Occasionally wild storms ravaged the placid surroundings of this silent little corner of Nature's workshop, and while their fury lasted large and small waterworn pebbles were washed out of the streams and strewn over the floor of the lake, forming bands of conglomerate, which, owing to the generally short-lived nature of these periodical visitations, were invariably very thin; while, from volcanoes so remote that only the very finest wind-blown material over reached the lake, were built up thin stratified bands of volcanic tuff. Then, as the water quietened down, or even during disturbances of a calmer nature, thin bands of sandstone were laid down in a similar manner.
As these large quantities of sediments were washed into the lake, the water level was continually rising, and consequently the mar-gin of the lake continually expanding. As it did so, the plants which grew round the water's edge were washed out of their positions of growth in large numbers, and, together with other plants and the cones of the Arucarites washed down by the streams from the high-lands, floated gently around, until they became waterlogged and sank, to become part and parcel of the formation being laid down. These plants occur in great numbers as fossils in the rocks of this age, and the remark-able way in which they are preserved as en-tire specimens gives conclusive proof that they could not have drifted far, and must have necessarily been at the mercy of only the stillest water. The water lapping gently on the shore gave it a rippled surface, and dry material from the shore, blown into these ripples, and also the numerous worm tracks, formed a mould which has preserved these characteristics to the present day. The margin of the lake having increased to the limits described earlier in the text, a slow subsidence began, which finally let in the sea. Then were laid down the sandstone deposits of the Hawkesbury stage, and as the slow subsidence continued the shale deposits of the Wiannamatta stage. About this time, con-temporaneously with the lava flows of Mount Hay, Mount Tomah, and Mount King George, a huge dyke intruded the Narrabeen beds, but did not penetrate them to reach the Hawkesbury sandstones.
Towards the end of Cretaceous times a great speirogenic movement took place, which lifted the Trias Jura and Cretaceous seas into the continent of Australia. These strata then became a prey to the agents of denudation, and soon deep gorges and valleys traversed the whole area. At the end of Cretaceous times a slow subsidence took place, which resulted finally in the drowning of these valleys to form our Sydney Harbour and large indentations of Deewhy, Collaroy, Narrabeen, Broken Bay, etc. At the time Bass and Torres Straits were formed, separating Tasmania and New Guinea from the mainland. Then were the superimposed deposits denuded away to reveal the sea-ward end of the dyke referred to above. Owing to the action of the waves, a large beach of shells was built up near Long Reef, and when, later, the neighbourhood underwent a slight uplift of some 10 foot, this beach was raised to form a thick shell deposit, known geologically as a Kitchen Midden. Some claim, however, and in many cases with a fair amount of reason, that these deposits are the work of countless generations of aborigines, making periodical visits to the shore in search of shellfish, and throwing the empty shells in a heap on the beach. Colour is lent to this view by the fact that rarely are complete shells found in these deposits, the majority being more or loss destroyed.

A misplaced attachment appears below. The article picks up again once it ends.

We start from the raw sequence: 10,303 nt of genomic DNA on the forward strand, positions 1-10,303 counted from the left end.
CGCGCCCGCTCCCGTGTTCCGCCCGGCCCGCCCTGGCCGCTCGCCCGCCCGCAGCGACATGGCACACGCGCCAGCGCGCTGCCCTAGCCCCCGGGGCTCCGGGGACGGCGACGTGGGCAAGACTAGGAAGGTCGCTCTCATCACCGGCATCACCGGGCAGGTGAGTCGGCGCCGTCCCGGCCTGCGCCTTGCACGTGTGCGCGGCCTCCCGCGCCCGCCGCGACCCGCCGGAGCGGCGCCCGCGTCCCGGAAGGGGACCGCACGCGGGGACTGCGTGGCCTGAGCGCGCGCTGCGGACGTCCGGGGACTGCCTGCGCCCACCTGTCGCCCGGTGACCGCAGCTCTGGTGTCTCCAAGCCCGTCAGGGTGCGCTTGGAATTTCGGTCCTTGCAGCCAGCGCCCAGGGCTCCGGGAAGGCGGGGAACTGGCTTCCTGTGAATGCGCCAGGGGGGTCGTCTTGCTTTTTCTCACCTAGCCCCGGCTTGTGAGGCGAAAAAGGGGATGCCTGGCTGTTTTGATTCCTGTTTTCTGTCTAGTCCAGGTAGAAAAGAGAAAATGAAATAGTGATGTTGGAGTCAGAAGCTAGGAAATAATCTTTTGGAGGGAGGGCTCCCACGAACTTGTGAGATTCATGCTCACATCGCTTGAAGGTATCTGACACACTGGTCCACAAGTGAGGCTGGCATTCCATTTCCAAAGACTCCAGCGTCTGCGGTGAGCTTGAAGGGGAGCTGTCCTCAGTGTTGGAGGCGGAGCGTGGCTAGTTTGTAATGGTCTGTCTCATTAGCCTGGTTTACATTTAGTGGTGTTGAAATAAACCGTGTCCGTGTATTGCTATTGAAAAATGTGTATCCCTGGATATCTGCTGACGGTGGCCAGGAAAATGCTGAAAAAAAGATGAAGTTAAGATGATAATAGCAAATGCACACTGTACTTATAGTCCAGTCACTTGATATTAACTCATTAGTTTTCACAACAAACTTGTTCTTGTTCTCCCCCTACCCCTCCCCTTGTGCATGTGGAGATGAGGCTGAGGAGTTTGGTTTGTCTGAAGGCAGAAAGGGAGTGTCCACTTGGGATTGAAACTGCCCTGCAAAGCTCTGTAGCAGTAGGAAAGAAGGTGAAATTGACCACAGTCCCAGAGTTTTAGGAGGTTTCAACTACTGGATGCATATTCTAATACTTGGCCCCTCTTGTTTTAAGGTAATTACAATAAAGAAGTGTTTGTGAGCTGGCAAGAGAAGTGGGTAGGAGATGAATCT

The waves, in continuing the cycle of erosion, began to wear away the headlands left by the spurs of the various drowned valleys, and, finding the exposed dyke, contrary to the usual nature of dykes, offering a greater resistance to their attacks, soon left this body as a low, flat reef, some seven acres in extent, stretching about a quarter of a mile into the ocean. The detritis derived from this source was carried by the waves into the indentations left by the subsidence, at Dee Why, Collaroy and Narrabeen. Accumulating first to form bars across these inlets, the process of agradation has gone on, to form lagoons, which are now almost entirely choked.
Since the Narrabeen beds have been raised above sea level at Narrabeen and thereabouts, percolating rain water has dissolved out the iron constituent in the shales, and filled all the joint planes, leaving them as distinct ridges of free ironstone. It has in places even filled largo fissures, resulting in large blocks of limonite and haematite, which, offering greater resistance to wave action, are invariably located standing out in relief above the surrounding parent rock. In places percolating rainwater has also dissolved barium sulphate out of the felspathic constituent of the rock, and deposited it in joint planes, cracks, etc, as barytes.
Since the formation of the reef caused very rough water and strong currents in its vicin-ity, a fairly large littoral deposit of large and small waterworn pebbles has been ac-cumulated on the reef itself, and on the beaches immediately adjoining. Owing to extensive weathering of the cliff face at Long Reef, a large accumulation of Talus Breccia has been built up at its base, and it is in this accumulation, particularly in the grey shale, which is much better preserved than the chocolate, that the majority of fossils are discovered. OUR NARRABEEN BEDS (1927, April 20).The Sydney Morning Herald (NSW : 1842 - 1954), , p. 15. Retrieved from http://nla.gov.au/nla.news-article16381760
PICTURE THEATRE. COLLAROY.